Software “Assurance”?

Our department has Software Assurance for all of our Delphi licenses. So we’re supposed to get all the new releases. Right?

Well, not so much.

We’ve been paying for Software Assurance since we bought Delphi 2005. And it still took us six weeks to get our copies of Delphi 2006. Sure, they were shipping physical product, so fulfillment is going to take a little while, but good grief, six weeks?

It should have been better for Delphi 2007, since they had Electronic Software Delivery by then. You’d think that you’d get the product faster if you don’t have to wait for them to package and ship it. But no. Once again, it took us six weeks to get Delphi 2007. And even after those six weeks, we only got our copies after I e-mailed the CodeGear CEO to complain. (Things happened quickly after that.)

Studio 2007 was released on Monday. If we didn’t have Software Assurance, we could have bought it online on Monday afternoon. But because we do have Software Assurance — you know, the thing that’s supposed to assure that we get new releases — we have to wait.

How long? Well, we called CodeGear to find out. And we were told we’d have to wait a month.

(At least they’re improving.)

Later in the call, it came up that the month would be to get the physical media. Once the guy — apparently a trainee — figured out that we could actually download the software, the estimate was revised to a week.

We’ll see if that actually pans out this time.

When people pay in advance for upgrades — providing your company with a reliable revenue stream, mind you — wouldn’t you think they should get those upgrades when they’re released, or perhaps even slightly before? So they’ll, you know, keep providing your company with a reliable revenue stream? Software Assurance may be a bit less expensive than buying every version when it comes out, but it still isn’t exactly cheap.

As Brian remarked to me this morning, “I don’t feel assured.”

Little-known Delphi grammar feature of the day: control-character syntax

Did you know that you can use caret-letter syntax to define a string literal?

const
CR = ^M;
LF = ^J;
TabDelimited = 'Name'^I'Address'^I'City'^I'State'^I'ZIP';
TwoLines = 'First line'^M^J'Second line';

It reads like the classic syntax for “control-M”. It’s valid Delphi grammar, it compiles, and it works.

That said, I have no plans to support it in my parser. I find the string literals during the tokenizing pass, and at that stage, I can’t tell the difference between the control character (^M) and the pointer type (^J) in this snippet:

const
CR = ^M;

type
J = ...;
PJ = ^J;

Pointer syntax is used a lot more often (translate: I’ve only ever seen one source file with ^M string-literal syntax, and that was in-house), so I’ll give preference to being able to handle pointers correctly.

I have thought about doing some string-literal folding at parse time… for example, to join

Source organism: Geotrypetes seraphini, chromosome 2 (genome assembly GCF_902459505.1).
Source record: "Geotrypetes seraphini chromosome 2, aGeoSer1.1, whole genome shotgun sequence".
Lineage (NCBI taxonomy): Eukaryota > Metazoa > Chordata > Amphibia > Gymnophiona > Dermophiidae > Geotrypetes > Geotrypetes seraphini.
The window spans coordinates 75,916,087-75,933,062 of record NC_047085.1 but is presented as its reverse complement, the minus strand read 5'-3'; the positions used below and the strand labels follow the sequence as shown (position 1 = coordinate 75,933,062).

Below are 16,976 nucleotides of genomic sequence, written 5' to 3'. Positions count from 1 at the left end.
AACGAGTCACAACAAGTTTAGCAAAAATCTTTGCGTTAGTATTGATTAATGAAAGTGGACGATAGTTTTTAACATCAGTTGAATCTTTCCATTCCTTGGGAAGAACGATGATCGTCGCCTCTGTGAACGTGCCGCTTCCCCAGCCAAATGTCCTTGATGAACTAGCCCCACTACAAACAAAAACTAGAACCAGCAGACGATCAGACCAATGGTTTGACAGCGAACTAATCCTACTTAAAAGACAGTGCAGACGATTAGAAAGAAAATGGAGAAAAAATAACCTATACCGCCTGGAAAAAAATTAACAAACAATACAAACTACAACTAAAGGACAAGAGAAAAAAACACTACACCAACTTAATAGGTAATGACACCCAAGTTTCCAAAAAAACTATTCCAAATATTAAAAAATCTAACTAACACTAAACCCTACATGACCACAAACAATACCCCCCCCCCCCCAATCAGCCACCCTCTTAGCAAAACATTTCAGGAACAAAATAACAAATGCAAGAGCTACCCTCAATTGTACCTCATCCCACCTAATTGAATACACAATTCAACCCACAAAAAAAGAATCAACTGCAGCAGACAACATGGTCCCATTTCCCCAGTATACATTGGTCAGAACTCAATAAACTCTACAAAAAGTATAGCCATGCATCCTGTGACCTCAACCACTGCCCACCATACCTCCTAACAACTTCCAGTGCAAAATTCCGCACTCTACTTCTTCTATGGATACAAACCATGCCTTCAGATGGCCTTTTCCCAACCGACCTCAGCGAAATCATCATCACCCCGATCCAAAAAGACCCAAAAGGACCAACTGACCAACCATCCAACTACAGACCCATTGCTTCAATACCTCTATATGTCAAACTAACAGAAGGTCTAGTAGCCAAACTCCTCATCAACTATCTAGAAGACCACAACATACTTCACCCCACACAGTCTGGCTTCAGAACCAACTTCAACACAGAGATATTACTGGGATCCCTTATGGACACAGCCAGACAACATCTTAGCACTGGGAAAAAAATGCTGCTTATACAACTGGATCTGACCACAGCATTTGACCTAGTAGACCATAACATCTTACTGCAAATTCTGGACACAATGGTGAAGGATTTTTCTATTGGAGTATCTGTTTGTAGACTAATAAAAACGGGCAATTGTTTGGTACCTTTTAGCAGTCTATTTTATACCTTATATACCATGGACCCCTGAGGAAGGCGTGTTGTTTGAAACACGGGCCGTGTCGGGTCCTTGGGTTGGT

'Lorem ipsum dolor sit amet, consectetuer adipiscing elit. Curabitur ' +
'euismod. Cum sociis natoque penatibus et magnis dis parturient monte' +
's, nascetur ridiculus mus. Sed porta, felis at fermentum pretium, pe' +
'de leo ornare eros, ut ullamcorper turpis arcu id metus.'

into a single StringLiteral token in my parse tree. (This would make it possible to write a frontend that provides a “find in string literals” feature, and make it able to find “pede leo” in the above snippet.)

But don’t expect ^M to work anytime soon.

Grammar details of Delphi’s “type type” feature

If you’re a hardcore VCL geek like me, you probably already know about Delphi’s “type type” feature. But I learned some interesting details about it last night while discovering the Delphi grammar.

The documentation doesn’t give a name to this language construct, so “type type” is a name I made up. It’s when you prepend “type” to a type declaration to give it its own type identity:

type
TColor = type Integer;

I won’t go into any details on what you would use this for, because it’s not that useful for anything outside the Object Inspector. You probably wouldn’t even notice it was a different type if you never used it as a var parameter. But it’s more useful than goto, and I’ve got that in my parser…

Anyway, I found some interesting details about “type type” in my research. Specifically, there are only three type constructs that allow you to prepend “type” to them: identifiers, string, and file.

type
TTypeQualId = type System.Integer; // or any (qualified) identifier
TTypeString = type string;
TTypeFile = type file;

No variations on these are allowed, and no other types are allowed (I tried every type in the Delphi grammar):

type
TTypeStringOfLength = type string[42]; // compiler error
TTypeFileOfType = type file of Integer; // compiler error

I suspect the reason for this is that (according to the documentation) every time you declare something like string[42], it’s automatically considered a distinct type from every other string[42] you’ve ever defined — and therefore has its own RTTI identity, and isn’t var-parameter compatible with the others. You don’t need to declare type string[42] because it’s already distinct.

I found type file to be particularly interesting. Even if you’re dealing with an untyped file — the ones where you have to pass that second parameter to Reset and Rewrite to make them even remotely useful, the ones that have been utterly replaced by TStream — you can still make distinct types, and let the compiler make sure you pass the right ones to your var parameters. That’s actually an interesting feature, since file parameters always have to be var. I wonder if anybody has ever used this.

Update: Sébastien Doeraene, alias sjrd, posted some good details about “type type” in the comments, including how this construct affects the IDE’s autocompletion features and the distinction with type aliases.